Blenheim–Gilboa Hydroelectric Power Station

Coordinates: 42°27′18″N 74°27′29″W / 42.45500°N 74.45806°W / 42.45500; -74.45806
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Blenheim–Gilboa Hydroelectric Power Station
CountryUnited States
LocationBlenheim / Gilboa, Schoharie County, Catskill Mountains, New York, USA
Coordinates42°27′18″N 74°27′29″W / 42.45500°N 74.45806°W / 42.45500; -74.45806
Total capacity19,000,000 m3 (5.0×109 US gal)
Power Station
Installed capacity1,134 MW (1,521,000 hp)

The Blenheim–Gilboa Pumped Storage Power Station is a pumped-storage hydroelectricity plant in the Catskill Mountains of New York State. The plant is part of the New York Power Authority, and can generate over 1,100 megawatts (1,500,000 hp) of electricity, all of which is sent to New York City. It is used daily to cover peak demand. There are two reservoirs that are involved in the project, both with a capacity of 5 billion US gallons (19,000,000 m3); one at the foot of Brown Mountain in the Schoharie Valley, and another one at the top of the mountain. The power station has an accumulated capacity of about 12,000 megawatt-hours (43,000 GJ) after storing up to 17,000 megawatt-hours (61,000 GJ).[1]

The reservoir at the foot of the mountain (42°28′00″N 74°27′30″W / 42.46667°N 74.45833°W / 42.46667; -74.45833) was created by impounding the Schoharie Creek downstream from the village of Gilboa, New York. Water from this reservoir is sent through a concrete shaft up the mountain to the upper reservoir (42°26′40″N 74°25′35″W / 42.44444°N 74.42639°W / 42.44444; -74.42639) to be stored until it is needed. When power is needed, the water is sent back down the mountain into the lower reservoir, where it enters a power plant on the banks of the lower reservoir, and spins a series of turbines in the powerhouse. (This structure is almost completely underwater; only five feet of it can be seen above water when the reservoir is full). The water is sent back into the reservoir, flows over the dam that holds the reservoir back, and continues down the rest of the Schoharie Creek. The powerhouse, built in 1973, contained four Hitachi 260 megawatts (350,000 hp) pump/turbine units. The gross head range on the units is 1,066 to 1,142 feet (325 to 348 m). Between 2003 and 2010, the turbines were upgraded so that each generator/motor operates at up to approximately 318 MVA at 0.9 power factor pumping power, or 286 megawatts (384,000 hp) as a generator. Additionally, the old 285 MVA generator step up transformers were replaced with new 17kV/345kV, 325 MVA transformers. Overall plant cycle efficiency is 73%.[2]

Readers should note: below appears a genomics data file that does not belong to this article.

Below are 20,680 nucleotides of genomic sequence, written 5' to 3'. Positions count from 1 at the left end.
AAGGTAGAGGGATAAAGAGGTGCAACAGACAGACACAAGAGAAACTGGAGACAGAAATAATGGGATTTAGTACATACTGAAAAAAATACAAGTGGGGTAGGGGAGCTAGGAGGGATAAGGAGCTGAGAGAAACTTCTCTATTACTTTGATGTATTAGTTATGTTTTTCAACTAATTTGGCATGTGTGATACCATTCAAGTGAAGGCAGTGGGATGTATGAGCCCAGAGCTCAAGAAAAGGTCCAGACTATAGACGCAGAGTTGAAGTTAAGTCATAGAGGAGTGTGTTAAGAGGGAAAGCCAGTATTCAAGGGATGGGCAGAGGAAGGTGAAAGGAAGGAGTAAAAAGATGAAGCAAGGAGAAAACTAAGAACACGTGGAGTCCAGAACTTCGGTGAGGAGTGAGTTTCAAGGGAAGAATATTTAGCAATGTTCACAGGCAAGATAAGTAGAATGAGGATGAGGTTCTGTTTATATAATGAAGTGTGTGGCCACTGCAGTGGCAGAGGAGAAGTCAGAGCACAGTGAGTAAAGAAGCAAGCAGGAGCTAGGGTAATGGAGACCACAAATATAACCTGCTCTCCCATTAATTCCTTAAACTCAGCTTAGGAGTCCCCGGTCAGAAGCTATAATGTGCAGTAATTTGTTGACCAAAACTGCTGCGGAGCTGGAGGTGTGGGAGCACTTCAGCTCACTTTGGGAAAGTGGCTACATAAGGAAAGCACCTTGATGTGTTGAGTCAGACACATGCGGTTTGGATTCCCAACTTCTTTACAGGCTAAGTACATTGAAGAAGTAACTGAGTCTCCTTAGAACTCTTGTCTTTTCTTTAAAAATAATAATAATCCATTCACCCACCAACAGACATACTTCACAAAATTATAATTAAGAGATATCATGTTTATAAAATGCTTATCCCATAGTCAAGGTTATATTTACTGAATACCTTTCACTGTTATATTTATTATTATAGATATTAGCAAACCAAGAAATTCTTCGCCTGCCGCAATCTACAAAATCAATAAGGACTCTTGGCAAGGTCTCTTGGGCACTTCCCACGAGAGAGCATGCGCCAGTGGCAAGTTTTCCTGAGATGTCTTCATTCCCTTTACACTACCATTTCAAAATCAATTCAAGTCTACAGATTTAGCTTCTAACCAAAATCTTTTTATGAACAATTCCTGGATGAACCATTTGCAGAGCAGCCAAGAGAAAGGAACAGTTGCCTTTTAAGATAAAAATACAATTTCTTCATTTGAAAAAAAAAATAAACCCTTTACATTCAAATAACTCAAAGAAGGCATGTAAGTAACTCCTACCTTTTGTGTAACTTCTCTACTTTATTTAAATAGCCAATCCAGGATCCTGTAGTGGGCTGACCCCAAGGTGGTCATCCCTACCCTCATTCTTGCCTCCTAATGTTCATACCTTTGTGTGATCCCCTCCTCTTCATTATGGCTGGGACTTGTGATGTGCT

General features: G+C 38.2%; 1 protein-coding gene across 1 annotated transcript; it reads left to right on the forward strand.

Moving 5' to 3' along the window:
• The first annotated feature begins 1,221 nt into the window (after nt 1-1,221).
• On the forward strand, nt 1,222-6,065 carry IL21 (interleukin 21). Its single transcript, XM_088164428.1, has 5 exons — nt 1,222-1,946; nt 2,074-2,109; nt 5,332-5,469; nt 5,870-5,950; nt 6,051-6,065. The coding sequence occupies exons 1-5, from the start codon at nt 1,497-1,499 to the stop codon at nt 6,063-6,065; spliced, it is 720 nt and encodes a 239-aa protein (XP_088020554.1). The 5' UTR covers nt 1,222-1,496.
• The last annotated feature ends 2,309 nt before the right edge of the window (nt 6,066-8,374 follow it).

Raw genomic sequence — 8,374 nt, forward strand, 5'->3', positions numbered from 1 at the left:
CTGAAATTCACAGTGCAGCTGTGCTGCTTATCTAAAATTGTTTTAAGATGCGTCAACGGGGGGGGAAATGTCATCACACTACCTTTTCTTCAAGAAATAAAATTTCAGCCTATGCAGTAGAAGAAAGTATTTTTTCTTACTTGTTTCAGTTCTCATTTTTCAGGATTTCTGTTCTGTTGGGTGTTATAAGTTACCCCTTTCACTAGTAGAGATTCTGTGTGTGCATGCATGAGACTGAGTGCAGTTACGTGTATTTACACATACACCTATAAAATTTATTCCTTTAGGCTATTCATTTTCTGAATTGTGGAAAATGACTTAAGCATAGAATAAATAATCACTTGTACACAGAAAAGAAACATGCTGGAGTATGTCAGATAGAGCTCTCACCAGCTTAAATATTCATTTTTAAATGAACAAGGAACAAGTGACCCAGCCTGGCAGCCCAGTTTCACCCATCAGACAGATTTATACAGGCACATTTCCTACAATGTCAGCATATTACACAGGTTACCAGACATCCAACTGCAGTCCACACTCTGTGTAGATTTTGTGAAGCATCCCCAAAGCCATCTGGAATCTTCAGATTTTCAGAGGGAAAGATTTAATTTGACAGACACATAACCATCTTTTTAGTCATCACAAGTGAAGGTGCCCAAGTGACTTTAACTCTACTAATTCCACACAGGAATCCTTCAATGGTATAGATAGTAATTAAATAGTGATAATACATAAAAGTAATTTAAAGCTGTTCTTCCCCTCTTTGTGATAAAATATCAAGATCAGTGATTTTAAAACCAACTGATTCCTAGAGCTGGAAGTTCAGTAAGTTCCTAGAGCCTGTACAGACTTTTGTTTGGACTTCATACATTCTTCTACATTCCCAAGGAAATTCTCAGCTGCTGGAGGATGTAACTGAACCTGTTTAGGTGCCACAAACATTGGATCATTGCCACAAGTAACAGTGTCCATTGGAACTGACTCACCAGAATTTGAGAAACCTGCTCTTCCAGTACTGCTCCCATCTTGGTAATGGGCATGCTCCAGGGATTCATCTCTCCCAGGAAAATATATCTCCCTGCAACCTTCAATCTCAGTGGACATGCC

Blenheim–Gilboa Visitors Center[edit]

The Blenheim-Gilboa Visitor's Center is housed in a restored 18th century dairy barn, and features exhibits and interactive displays that demonstrate the science of energy and electricity, including how power is made and used. Admission to the center is free. The historic Lansing Manor House is a historic house museum adjacent to the Visitor's Center. The Visitor's Center, Lansing Manor House and the Power Project are located near Mine Kill State Park.

See also[edit]


  1. ^ U.S. Department of Energy New York Statistics
  2. ^ "Pumped storage powers up for New York summer". International Water Power & Dam Construction. August 11, 2009. Retrieved August 9, 2015.

External links[edit]